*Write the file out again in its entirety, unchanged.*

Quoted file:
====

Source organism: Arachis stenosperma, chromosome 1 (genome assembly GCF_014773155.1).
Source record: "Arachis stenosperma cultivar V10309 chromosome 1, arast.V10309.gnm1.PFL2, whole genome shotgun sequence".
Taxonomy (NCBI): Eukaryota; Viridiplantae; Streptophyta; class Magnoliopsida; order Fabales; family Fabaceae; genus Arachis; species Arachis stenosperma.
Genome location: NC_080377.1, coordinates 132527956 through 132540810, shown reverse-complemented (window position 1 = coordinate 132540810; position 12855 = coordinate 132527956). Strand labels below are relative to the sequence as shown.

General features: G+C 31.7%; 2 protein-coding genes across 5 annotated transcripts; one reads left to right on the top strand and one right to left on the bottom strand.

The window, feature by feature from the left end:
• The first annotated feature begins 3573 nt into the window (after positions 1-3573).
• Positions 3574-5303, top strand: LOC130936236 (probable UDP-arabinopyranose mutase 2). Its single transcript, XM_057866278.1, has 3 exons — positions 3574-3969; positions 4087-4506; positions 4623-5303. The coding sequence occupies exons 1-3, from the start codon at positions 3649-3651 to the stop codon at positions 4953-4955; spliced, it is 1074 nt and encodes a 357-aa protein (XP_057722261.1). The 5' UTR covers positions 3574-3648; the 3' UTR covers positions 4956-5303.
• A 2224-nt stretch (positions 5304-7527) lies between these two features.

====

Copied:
Source organism: Arachis stenosperma, chromosome 1 (genome assembly GCF_014773155.1).
Source record: "Arachis stenosperma cultivar V10309 chromosome 1, arast.V10309.gnm1.PFL2, whole genome shotgun sequence".
Taxonomy (NCBI): Eukaryota; Viridiplantae; Streptophyta; class Magnoliopsida; order Fabales; family Fabaceae; genus Arachis; species Arachis stenosperma.
Genome location: NC_080377.1, coordinates 132527956 through 132540810, shown reverse-complemented (window position 1 = coordinate 132540810; position 12855 = coordinate 132527956). Strand labels below are relative to the sequence as shown.

General features: G+C 31.7%; 2 protein-coding genes across 5 annotated transcripts; one reads left to right on the top strand and one right to left on the bottom strand.

The window, feature by feature from the left end:
• The first annotated feature begins 3573 nt into the window (after positions 1-3573).
• Positions 3574-5303, top strand: LOC130936236 (probable UDP-arabinopyranose mutase 2). Its single transcript, XM_057866278.1, has 3 exons — positions 3574-3969; positions 4087-4506; positions 4623-5303. The coding sequence occupies exons 1-3, from the start codon at positions 3649-3651 to the stop codon at positions 4953-4955; spliced, it is 1074 nt and encodes a 357-aa protein (XP_057722261.1). The 5' UTR covers positions 3574-3648; the 3' UTR covers positions 4956-5303.
• A 2224-nt stretch (positions 5304-7527) lies between these two features.